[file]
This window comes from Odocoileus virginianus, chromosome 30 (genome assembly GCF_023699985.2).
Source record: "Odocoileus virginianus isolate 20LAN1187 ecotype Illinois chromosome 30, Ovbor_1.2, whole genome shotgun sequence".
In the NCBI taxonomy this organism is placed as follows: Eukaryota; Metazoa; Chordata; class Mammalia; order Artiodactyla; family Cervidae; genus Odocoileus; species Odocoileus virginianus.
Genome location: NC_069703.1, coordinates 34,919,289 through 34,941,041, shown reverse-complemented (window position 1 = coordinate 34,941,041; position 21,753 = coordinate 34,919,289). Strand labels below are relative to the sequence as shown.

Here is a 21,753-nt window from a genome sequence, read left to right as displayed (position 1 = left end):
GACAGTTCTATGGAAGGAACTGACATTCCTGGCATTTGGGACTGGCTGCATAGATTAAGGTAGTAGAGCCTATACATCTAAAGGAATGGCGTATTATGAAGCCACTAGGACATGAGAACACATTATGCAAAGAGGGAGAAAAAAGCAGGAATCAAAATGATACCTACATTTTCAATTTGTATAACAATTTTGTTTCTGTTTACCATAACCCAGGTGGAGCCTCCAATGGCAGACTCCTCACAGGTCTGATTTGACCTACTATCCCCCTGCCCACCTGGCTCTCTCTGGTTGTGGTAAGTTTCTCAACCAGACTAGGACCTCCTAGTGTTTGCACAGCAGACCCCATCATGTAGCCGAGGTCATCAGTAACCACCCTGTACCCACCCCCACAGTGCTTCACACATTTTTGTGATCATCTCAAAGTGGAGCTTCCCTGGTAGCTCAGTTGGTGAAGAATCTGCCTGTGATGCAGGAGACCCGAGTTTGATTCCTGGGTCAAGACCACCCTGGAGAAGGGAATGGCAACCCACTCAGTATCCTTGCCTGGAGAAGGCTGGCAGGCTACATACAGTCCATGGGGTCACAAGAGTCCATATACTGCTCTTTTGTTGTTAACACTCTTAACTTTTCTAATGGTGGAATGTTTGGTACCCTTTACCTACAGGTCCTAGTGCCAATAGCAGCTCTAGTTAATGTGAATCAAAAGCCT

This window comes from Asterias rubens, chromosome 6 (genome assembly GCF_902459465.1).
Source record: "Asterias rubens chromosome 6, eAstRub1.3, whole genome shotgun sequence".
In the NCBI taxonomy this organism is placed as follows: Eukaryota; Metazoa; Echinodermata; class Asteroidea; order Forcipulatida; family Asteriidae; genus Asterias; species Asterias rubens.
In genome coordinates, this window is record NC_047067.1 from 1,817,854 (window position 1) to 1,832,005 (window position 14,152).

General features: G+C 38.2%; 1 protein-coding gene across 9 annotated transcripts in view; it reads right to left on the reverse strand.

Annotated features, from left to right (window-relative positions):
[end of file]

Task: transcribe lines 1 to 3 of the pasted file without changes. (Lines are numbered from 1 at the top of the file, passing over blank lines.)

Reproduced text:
This window comes from Odocoileus virginianus, chromosome 30 (genome assembly GCF_023699985.2).
Source record: "Odocoileus virginianus isolate 20LAN1187 ecotype Illinois chromosome 30, Ovbor_1.2, whole genome shotgun sequence".
In the NCBI taxonomy this organism is placed as follows: Eukaryota; Metazoa; Chordata; class Mammalia; order Artiodactyla; family Cervidae; genus Odocoileus; species Odocoileus virginianus.